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  • Michael O'Connell

Norton, Beyer To Reintroduce Federal Body-Worn Camera Bill

If enacted, the Federal Police Camera and Accountability Act would require federal police officers to wear body cameras.

Numerous videos of the pro-Trump insurrection at the U.S. Capitol on Jan. 6 have appeared on TV news and social media. Some of those videos were shot by members of the press, while others were recorded by the rioters themselves. But none originated from body-worn cameras on U.S. Capitol Police officers.


Congresswoman Eleanor Holmes Norton (D-DC) and U.S. Rep. Don Beyer (D-VA) plan to reintroduce their Federal Police Camera and Accountability Act this legislative session. If enacted into law, the bill would require all uniformed federal police officers, including U.S. Capitol Police, to wear body cameras. In addition, dashboard cameras would have to be installed on all police vehicles. "There is an urgent need for this bill," Norton said, in a Jan. 13 release. "Capitol Police tried to stop last week's mob attack on the Capitol, but without body cameras, we have been forced to rely on social media streams, cameras in the Capitol and pubic reporting to learn what happened. The events at Lafayette Square last year, where U.S. Park Police and other federal police officers forcibly removed peaceful protestors so the President could hold a photo op, is another recent example of why our bill is needed. Body and dashboard cameras have long been used by local police and are appreciated by both officers and the public. There is no reason federal police officers should not also be using body and dashboard cameras."

In the District, officers in the Metropolitan Police Department are already required to wear body cameras and dashboard cameras are installed in their vehicles.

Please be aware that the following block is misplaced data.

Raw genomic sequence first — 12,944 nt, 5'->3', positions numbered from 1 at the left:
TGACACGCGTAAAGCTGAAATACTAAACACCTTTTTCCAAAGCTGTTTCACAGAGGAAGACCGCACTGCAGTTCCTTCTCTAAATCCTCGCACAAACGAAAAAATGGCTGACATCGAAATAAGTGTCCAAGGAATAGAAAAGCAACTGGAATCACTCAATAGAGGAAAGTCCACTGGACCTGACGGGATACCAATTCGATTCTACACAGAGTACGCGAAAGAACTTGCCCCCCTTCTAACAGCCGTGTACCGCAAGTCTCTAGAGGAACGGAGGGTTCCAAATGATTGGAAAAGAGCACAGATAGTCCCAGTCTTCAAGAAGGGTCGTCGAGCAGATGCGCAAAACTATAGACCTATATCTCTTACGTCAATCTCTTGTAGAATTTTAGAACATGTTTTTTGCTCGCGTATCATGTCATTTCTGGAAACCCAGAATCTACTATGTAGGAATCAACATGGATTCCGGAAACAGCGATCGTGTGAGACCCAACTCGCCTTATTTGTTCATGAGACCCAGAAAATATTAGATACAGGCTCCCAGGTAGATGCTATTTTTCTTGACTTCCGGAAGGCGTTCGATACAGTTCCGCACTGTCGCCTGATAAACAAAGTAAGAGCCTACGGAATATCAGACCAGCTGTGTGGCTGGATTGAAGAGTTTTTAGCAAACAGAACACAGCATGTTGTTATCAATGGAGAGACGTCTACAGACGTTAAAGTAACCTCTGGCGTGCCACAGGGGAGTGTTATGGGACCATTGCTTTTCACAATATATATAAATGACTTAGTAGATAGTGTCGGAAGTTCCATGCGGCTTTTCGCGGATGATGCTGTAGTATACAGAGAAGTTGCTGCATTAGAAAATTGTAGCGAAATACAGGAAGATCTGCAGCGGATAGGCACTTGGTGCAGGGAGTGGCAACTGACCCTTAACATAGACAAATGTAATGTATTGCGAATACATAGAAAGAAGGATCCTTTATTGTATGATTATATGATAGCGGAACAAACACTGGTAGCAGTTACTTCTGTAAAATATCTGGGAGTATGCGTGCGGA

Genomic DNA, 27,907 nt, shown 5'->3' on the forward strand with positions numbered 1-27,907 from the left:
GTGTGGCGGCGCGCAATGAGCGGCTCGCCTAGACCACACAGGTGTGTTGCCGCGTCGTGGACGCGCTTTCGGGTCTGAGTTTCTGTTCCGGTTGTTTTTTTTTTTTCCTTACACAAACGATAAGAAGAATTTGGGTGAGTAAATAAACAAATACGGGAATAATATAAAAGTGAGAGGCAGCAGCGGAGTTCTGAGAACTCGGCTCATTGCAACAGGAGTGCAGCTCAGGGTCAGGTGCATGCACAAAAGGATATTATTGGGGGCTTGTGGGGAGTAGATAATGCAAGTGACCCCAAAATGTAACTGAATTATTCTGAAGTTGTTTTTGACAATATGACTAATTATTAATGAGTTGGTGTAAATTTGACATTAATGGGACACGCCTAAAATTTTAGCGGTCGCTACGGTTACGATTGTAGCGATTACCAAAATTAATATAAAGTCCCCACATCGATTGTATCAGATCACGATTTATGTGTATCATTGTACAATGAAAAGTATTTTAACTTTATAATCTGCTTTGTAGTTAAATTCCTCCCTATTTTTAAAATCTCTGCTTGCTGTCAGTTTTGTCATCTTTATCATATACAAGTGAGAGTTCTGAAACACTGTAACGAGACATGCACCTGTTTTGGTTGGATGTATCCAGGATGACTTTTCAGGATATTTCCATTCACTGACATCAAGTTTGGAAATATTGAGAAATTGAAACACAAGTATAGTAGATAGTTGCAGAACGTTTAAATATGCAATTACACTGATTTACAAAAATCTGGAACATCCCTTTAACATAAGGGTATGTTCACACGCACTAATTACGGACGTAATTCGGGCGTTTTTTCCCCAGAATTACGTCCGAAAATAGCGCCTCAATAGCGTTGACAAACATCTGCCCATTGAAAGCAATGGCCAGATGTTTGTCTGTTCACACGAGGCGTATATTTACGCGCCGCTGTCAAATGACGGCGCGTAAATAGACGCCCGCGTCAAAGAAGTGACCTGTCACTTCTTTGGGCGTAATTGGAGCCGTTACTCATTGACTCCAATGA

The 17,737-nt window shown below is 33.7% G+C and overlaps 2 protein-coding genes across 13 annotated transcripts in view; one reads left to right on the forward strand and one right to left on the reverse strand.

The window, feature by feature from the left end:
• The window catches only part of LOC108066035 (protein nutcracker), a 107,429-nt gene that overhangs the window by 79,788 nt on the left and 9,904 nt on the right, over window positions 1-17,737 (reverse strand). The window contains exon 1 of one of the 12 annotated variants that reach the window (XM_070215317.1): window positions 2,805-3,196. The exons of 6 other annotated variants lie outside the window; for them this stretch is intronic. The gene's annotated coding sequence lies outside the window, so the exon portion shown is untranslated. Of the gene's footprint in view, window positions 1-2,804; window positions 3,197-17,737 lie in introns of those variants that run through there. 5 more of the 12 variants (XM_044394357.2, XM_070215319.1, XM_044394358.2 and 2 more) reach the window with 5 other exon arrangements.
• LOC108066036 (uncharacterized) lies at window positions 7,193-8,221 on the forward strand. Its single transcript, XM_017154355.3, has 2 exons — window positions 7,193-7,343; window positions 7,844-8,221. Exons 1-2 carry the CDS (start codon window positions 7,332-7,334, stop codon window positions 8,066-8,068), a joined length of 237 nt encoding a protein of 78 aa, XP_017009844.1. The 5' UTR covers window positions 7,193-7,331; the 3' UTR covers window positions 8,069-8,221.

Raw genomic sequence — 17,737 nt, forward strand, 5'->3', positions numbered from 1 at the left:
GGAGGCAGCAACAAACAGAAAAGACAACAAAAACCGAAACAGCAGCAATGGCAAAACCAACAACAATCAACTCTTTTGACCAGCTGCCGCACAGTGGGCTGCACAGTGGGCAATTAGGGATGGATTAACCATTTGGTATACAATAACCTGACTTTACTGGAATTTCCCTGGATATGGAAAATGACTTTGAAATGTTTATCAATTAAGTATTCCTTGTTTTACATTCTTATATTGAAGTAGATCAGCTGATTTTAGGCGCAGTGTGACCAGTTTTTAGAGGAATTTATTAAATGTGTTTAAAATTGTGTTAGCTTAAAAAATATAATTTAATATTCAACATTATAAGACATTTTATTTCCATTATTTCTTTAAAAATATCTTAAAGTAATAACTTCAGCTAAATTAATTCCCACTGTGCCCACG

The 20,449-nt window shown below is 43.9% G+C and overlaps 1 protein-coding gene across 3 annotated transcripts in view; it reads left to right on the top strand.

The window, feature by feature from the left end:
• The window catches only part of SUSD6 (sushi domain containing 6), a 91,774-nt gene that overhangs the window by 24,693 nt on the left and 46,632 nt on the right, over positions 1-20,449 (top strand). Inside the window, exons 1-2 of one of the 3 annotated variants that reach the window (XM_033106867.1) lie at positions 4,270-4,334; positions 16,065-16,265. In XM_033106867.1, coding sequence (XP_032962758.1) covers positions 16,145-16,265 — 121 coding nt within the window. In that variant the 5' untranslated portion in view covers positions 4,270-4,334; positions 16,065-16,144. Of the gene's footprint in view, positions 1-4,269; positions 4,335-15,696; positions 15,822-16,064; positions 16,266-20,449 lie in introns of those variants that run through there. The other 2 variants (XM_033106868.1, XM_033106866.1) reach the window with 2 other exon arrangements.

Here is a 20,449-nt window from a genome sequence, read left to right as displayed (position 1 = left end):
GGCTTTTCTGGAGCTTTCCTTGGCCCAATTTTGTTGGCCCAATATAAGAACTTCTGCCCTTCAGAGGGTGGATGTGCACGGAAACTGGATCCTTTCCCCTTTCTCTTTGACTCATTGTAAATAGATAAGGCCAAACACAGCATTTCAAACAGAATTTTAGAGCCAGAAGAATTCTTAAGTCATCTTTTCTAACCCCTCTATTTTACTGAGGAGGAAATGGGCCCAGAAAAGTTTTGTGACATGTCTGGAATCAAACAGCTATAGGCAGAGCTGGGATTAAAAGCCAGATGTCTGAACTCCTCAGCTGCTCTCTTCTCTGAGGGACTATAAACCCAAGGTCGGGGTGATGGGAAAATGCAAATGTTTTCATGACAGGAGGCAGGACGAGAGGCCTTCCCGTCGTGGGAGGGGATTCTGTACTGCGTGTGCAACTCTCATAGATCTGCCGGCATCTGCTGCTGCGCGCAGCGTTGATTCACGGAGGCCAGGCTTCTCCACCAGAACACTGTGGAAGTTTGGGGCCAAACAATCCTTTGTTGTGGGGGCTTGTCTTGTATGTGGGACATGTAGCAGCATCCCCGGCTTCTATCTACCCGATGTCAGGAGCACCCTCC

Last year, many jurisdictions around the country, such as Fairfax and Arlington counties in Northern Virginia, enacted body worn camera legislation following demand for greater police accountability in the aftermath of George Floyd's death at the hands of the Minneapolis police.


"Consider that following a violent invasion of the United States Capitol, one of the most sacred places in our country, investigators were using cell phone footage taken by the attackers to identify them. It is 2021 — federal officers should all be wearing body cameras, period," Beyer said, in the release. "Civil rights protests and demands for justice this summer brought attention to the need for better transparency by federal law enforcement, and we will continue to find new ways where this deficiency does harm until Congress fixes it. That was true in 2017 following the still-unexplained killing of Bijan Ghaisar, and it is true now." Norton and Beyer originally introduced the federal body-worn camera legislation in November 2017, after 25-year-old Bijan Ghaisar was fatally shot by U.S. Park Police. Before he was shot in his car, Ghaisar had fled the District and was pursued by officers down George Washington Parkway. The only video footage of the shooting came from the Fairfax County Police Department, which had captured the incident on a dashboard camera.

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